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Also: Lake St. Clair
  Goby
in the Great Lakes Region

What's New | Overview | General Resources | Related Resources
 
Select a species:
Crustaceans: Cercopagis pengoi | Rusty Crayfish | Spiny Water Flea
Fish: Common Carp | Goby | Ruffe | Sea Lamprey | White Perch
Mollusks: Zebra Mussel
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[Invasive species home page]

 
What's New
Great Lakes: Invasive fish wreaking havoc on endemic mollusks
Headlines & Global News (4/7)
Originally introduced to rid the Great Lakes of destructive zebra mussels, invasive round goby fish have since disrupted the natural reproduction of mollusks, threatening the success of future generations.

Round goby could invade Lake Winnebago
The Post-Crescent (2/9)
In Wisconsin, round gobies could have a strong impact on Lake Winnebago, the Fox River, and the Wolf River, according to a University of Wisconsin aquatic invasive species expert.

Round goby a good-news, bad-news Great Lakes invader
Great Lakes Echo (1/27)
The round goby is one of the nastiest aliens in the Great Lakes, with what the Michigan Department of Natural Resources (DNR) calls its “voracious appetite and an aggressive nature which allows them to dominate over native species.”

DNR asks ice anglers to report any round gobies
WLUK TV - Green Bay, WI (1/22)
Anglers can now report round gobies using an online portal.

An invader in our waters: The Round Goby ins in Little Lake
Peterborough Examiner (1/14)
Unbeknownst to most, a small but aggressive invader is lurking in the tranquil waters of Little Lake, in Ont. For the time being, however, it seems to have met a roadblock in its attempt to expand and plunder waters to the north.

Some ostracods survive goby guts
Great Lakes Echo (5/18)
Ostracods, also known as seed shrimp, can survive getting eaten by the round goby, an invasive fish that comes from central Eurasia, according to a recent study.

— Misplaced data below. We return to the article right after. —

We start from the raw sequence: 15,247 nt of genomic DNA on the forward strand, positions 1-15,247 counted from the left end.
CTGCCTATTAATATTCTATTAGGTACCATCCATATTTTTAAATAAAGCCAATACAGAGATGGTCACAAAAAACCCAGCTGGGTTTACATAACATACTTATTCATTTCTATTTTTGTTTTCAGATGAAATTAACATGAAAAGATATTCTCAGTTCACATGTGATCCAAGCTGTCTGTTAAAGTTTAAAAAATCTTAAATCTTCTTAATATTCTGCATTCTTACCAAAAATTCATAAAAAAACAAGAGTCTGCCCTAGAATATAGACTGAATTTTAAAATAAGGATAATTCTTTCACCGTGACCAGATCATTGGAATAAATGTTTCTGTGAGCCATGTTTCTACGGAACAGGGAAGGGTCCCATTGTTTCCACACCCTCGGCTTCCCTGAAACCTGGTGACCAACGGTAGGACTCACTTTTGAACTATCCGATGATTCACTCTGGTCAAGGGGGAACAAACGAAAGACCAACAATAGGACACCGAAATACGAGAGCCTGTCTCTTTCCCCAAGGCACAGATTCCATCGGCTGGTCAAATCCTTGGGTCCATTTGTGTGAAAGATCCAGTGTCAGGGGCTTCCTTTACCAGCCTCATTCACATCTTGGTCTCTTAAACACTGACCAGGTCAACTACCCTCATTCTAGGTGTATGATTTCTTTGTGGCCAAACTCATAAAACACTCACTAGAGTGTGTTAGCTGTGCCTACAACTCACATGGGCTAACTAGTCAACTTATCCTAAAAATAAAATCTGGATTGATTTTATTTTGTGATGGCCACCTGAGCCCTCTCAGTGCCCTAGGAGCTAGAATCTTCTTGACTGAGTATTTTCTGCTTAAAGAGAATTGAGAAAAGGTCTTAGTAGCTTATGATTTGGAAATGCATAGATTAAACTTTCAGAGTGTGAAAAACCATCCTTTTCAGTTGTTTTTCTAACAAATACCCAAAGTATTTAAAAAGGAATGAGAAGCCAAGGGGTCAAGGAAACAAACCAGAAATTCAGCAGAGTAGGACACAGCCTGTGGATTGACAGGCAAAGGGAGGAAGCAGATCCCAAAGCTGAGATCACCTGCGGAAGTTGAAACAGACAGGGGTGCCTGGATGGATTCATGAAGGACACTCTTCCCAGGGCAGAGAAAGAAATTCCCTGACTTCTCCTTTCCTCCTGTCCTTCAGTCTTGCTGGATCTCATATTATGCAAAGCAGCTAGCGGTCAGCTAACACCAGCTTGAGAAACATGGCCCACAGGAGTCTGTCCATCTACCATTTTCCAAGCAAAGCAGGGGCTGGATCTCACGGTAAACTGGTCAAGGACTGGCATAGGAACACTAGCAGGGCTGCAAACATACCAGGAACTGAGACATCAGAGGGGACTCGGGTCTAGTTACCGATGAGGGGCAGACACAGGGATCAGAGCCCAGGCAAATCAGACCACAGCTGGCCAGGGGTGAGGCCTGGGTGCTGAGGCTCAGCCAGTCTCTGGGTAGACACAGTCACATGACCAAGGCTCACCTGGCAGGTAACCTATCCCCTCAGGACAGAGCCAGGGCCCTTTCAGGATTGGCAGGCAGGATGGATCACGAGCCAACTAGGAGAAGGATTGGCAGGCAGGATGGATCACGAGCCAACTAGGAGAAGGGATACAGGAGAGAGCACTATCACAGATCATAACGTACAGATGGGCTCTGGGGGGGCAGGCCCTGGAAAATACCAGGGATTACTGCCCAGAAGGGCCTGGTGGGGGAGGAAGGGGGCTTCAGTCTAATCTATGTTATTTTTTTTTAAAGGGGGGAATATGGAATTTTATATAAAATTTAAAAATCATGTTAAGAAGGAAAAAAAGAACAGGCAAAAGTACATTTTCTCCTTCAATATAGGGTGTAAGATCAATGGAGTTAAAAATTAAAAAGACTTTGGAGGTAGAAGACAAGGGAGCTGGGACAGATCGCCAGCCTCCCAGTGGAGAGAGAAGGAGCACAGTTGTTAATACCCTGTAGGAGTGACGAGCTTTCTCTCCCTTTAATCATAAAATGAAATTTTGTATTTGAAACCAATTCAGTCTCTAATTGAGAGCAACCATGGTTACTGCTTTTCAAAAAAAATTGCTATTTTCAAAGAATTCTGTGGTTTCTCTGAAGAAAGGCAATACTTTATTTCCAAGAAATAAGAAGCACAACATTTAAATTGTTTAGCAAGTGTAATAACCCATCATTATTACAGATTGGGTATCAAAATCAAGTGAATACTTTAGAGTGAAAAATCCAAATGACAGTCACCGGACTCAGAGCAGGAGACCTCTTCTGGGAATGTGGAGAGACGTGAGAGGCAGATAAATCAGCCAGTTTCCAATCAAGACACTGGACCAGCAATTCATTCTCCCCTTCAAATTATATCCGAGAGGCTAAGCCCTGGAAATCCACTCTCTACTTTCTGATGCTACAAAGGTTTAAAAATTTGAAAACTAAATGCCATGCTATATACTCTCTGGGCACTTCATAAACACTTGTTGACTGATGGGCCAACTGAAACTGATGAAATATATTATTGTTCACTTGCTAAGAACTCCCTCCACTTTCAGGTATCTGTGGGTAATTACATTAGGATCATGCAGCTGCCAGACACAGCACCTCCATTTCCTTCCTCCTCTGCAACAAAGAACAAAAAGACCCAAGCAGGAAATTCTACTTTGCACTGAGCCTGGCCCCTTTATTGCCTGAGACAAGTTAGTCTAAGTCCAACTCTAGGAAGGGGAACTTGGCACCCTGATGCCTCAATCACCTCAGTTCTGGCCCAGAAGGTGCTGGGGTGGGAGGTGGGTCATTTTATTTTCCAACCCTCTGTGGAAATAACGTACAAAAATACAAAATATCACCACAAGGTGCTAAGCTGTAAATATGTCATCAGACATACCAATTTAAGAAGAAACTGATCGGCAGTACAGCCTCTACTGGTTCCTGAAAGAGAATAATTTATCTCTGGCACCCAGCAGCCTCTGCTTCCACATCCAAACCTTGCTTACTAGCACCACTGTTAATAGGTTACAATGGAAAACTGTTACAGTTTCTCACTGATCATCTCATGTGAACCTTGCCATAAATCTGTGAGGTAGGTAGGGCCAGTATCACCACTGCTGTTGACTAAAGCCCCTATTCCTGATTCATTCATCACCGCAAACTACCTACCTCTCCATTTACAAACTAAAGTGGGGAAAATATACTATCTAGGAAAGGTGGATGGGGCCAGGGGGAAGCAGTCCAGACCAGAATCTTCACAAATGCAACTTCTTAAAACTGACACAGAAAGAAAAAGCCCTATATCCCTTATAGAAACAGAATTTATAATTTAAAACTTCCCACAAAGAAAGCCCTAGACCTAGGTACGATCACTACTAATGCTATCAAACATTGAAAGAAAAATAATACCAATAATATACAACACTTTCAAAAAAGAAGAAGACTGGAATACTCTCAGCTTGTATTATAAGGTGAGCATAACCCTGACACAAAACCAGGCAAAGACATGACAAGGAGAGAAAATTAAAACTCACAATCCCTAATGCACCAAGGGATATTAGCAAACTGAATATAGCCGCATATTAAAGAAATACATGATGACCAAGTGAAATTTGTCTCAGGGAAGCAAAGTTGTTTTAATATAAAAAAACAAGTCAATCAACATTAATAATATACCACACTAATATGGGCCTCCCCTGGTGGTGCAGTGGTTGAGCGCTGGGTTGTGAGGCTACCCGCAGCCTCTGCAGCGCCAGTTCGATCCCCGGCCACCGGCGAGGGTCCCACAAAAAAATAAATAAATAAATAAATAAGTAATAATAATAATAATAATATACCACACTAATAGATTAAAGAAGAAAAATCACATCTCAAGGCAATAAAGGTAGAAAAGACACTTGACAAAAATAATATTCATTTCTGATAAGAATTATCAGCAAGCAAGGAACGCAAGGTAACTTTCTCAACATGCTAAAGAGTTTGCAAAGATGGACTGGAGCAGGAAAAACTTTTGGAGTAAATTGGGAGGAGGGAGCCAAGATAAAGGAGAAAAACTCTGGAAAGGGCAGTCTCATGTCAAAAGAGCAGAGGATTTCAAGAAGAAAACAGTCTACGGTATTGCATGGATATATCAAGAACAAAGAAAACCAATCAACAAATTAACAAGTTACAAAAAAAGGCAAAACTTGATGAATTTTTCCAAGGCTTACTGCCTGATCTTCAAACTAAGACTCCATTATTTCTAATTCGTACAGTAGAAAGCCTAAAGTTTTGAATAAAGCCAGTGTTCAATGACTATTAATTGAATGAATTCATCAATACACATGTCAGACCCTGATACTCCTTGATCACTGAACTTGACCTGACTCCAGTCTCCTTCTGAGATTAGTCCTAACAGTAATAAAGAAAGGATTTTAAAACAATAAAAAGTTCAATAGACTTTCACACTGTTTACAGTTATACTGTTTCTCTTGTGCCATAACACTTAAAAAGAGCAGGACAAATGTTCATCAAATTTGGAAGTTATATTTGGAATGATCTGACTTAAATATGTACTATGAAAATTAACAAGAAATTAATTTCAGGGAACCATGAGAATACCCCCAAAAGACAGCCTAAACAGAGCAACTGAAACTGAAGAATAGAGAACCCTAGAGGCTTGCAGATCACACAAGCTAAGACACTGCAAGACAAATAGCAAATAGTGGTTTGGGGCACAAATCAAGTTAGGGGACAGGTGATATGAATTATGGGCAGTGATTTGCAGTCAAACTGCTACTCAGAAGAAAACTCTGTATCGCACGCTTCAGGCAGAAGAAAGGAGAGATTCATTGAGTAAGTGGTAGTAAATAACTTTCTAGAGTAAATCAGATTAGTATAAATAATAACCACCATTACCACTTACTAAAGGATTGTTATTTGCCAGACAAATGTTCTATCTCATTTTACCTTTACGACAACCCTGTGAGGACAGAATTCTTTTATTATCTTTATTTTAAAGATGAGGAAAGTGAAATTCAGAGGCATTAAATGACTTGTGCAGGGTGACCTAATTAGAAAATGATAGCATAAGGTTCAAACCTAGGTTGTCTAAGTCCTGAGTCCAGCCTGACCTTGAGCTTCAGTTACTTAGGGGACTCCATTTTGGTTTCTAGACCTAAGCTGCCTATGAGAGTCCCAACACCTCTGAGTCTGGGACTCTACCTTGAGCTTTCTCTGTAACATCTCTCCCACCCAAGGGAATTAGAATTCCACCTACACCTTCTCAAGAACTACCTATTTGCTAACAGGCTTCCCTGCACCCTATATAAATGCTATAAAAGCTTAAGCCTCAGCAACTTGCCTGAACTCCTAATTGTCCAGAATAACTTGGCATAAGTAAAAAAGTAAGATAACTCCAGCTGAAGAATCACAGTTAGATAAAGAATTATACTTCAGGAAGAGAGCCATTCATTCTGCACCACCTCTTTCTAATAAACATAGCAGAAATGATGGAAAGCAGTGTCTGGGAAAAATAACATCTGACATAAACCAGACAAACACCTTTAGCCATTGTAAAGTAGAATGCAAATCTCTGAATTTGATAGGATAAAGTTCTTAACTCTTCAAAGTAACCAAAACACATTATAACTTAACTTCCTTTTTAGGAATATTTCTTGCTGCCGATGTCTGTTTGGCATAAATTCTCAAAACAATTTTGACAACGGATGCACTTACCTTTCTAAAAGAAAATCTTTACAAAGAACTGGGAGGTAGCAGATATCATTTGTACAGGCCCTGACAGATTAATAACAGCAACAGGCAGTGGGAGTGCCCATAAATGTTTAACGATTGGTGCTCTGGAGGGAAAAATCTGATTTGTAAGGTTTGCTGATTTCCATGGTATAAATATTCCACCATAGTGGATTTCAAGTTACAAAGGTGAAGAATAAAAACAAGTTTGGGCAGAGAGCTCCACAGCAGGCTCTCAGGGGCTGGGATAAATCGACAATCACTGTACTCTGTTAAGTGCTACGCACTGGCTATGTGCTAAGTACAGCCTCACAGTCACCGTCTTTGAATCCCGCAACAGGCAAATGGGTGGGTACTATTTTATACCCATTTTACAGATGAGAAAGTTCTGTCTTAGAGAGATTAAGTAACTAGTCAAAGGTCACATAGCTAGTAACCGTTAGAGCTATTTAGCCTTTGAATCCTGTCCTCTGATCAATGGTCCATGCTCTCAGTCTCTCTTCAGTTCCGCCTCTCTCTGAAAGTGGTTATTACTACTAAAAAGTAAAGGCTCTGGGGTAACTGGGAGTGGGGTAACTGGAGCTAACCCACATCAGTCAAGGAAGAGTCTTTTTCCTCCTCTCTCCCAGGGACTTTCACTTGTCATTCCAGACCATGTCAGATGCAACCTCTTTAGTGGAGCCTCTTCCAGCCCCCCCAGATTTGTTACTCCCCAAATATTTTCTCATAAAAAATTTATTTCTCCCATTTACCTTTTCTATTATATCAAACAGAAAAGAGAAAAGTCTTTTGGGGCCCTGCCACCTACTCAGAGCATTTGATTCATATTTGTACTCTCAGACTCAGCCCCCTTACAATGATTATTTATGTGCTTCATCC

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Overview
The Goby The goby is a bottom-dwelling fish that has great potential for causing impacts on Great Lakes fisheries. Originally the round goby and the tubenose goby were introduced into the St. Claire River in 1990, probably via contaminated ballast water of transoceanic ships.
 
Round goby are thriving in the Great Lakes Basin because they are aggressive, voracious feeders which can forage in total darkness. The round goby takes over prime spawning sites traditionally used by native species, competing with native fish for habitat and changing the balance of the ecosystem. The round goby is already causing problems for other bottom-dwelling Great Lakes native fish like mottled sculpin, logperch and darters. Goby can also survive in degraded water conditions, and spawn more often and over a longer period than native fish. Unfortunately, they have shown a rapid range of expansion through the Great Lakes.
 
Many of the characteristics of the round goby invasion parallel that of the Eurasian ruffe.

Photo Credit: David Jude, Center for Great Lakes Aquatic Sciences

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General Resources
Distribution map of Round Goby
U.S. Geological Survey (USGS)

Distribution map of Tubenose Goby
U.S. Geological Survey (USGS)

Factsheet: Round Gobies
Ohio Sea Grant College Program

Neogobius melanostomus (Round Goby)
U.S. Geological Survey (USGS)
Nonindigenous occurrences, means of introduction, and impact of the Round Goby.

Proterorhinus marmoratus (Tubenose Goby)
U.S. Geological Survey (USGS)
Nonindigenous occurrences, means of introduction, and impact of the Tubenose Goby.

Round Goby (Neogobius melanostomus)
Sea Grant Nonindigenous Species Site (SGNIS)
Includes scientifically reviewed articles as well as images from Sea Grant researchers.

Round Goby Fact Sheet
U.S. Geological Survey (USGS), Great Lakes Science Center
Outlines potential impacts of goby populations in the Great Lakes, current research and barriers being tested.

Round Goby ID Card
Minnesota Sea Grant Program
Informative fact sheet on the round goby, 1998.

Round Goby Invades Lake Michigan
Illinois Natural History Survey
Article describes the expansion of the round goby range into Lake Michigan. INHS Reports November-December 1995.

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Related Resources
GLIN: Agencies and Organizations, Fauna
GLIN: Fish and Fisheries in the Great Lakes Region

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Updated: December 16, 2017
Selected Photos: Copyright ©John and Ann Mahan
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